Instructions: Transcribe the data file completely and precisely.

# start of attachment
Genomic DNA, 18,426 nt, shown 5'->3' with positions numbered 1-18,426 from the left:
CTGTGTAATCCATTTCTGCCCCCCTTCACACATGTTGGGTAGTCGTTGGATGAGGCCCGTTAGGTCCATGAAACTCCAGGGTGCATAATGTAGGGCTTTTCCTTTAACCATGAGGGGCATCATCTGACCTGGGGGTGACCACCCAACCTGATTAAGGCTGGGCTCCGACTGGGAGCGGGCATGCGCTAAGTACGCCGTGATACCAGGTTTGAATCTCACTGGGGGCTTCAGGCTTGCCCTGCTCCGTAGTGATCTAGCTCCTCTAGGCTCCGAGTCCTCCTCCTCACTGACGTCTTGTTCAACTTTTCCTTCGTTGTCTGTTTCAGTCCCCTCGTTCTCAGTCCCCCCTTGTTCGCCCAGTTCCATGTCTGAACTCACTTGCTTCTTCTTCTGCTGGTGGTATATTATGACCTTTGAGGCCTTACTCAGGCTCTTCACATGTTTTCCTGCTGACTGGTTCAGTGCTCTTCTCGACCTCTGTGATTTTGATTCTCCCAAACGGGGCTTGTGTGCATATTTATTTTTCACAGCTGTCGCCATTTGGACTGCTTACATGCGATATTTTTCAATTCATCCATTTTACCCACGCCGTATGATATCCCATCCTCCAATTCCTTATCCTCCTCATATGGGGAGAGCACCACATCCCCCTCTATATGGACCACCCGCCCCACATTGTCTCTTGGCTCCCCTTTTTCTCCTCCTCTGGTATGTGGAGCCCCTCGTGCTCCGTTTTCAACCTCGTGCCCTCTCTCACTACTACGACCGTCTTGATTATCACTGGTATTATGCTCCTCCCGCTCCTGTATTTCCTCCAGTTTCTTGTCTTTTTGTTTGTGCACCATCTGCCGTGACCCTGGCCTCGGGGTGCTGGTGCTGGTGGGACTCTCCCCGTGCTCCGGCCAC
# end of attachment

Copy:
Genomic DNA, 18,426 nt, shown 5'->3' with positions numbered 1-18,426 from the left:
CTGTGTAATCCATTTCTGCCCCCCTTCACACATGTTGGGTAGTCGTTGGATGAGGCCCGTTAGGTCCATGAAACTCCAGGGTGCATAATGTAGGGCTTTTCCTTTAACCATGAGGGGCATCATCTGACCTGGGGGTGACCACCCAACCTGATTAAGGCTGGGCTCCGACTGGGAGCGGGCATGCGCTAAGTACGCCGTGATACCAGGTTTGAATCTCACTGGGGGCTTCAGGCTTGCCCTGCTCCGTAGTGATCTAGCTCCTCTAGGCTCCGAGTCCTCCTCCTCACTGACGTCTTGTTCAACTTTTCCTTCGTTGTCTGTTTCAGTCCCCTCGTTCTCAGTCCCCCCTTGTTCGCCCAGTTCCATGTCTGAACTCACTTGCTTCTTCTTCTGCTGGTGGTATATTATGACCTTTGAGGCCTTACTCAGGCTCTTCACATGTTTTCCTGCTGACTGGTTCAGTGCTCTTCTCGACCTCTGTGATTTTGATTCTCCCAAACGGGGCTTGTGTGCATATTTATTTTTCACAGCTGTCGCCATTTGGACTGCTTACATGCGATATTTTTCAATTCATCCATTTTACCCACGCCGTATGATATCCCATCCTCCAATTCCTTATCCTCCTCATATGGGGAGAGCACCACATCCCCCTCTATATGGACCACCCGCCCCACATTGTCTCTTGGCTCCCCTTTTTCTCCTCCTCTGGTATGTGGAGCCCCTCGTGCTCCGTTTTCAACCTCGTGCCCTCTCTCACTACTACGACCGTCTTGATTATCACTGGTATTATGCTCCTCCCGCTCCTGTATTTCCTCCAGTTTCTTGTCTTTTTGTTTGTGCACCATCTGCCGTGACCCTGGCCTCGGGGTGCTGGTGCTGGTGGGACTCTCCCCGTGCTCCGGCCAC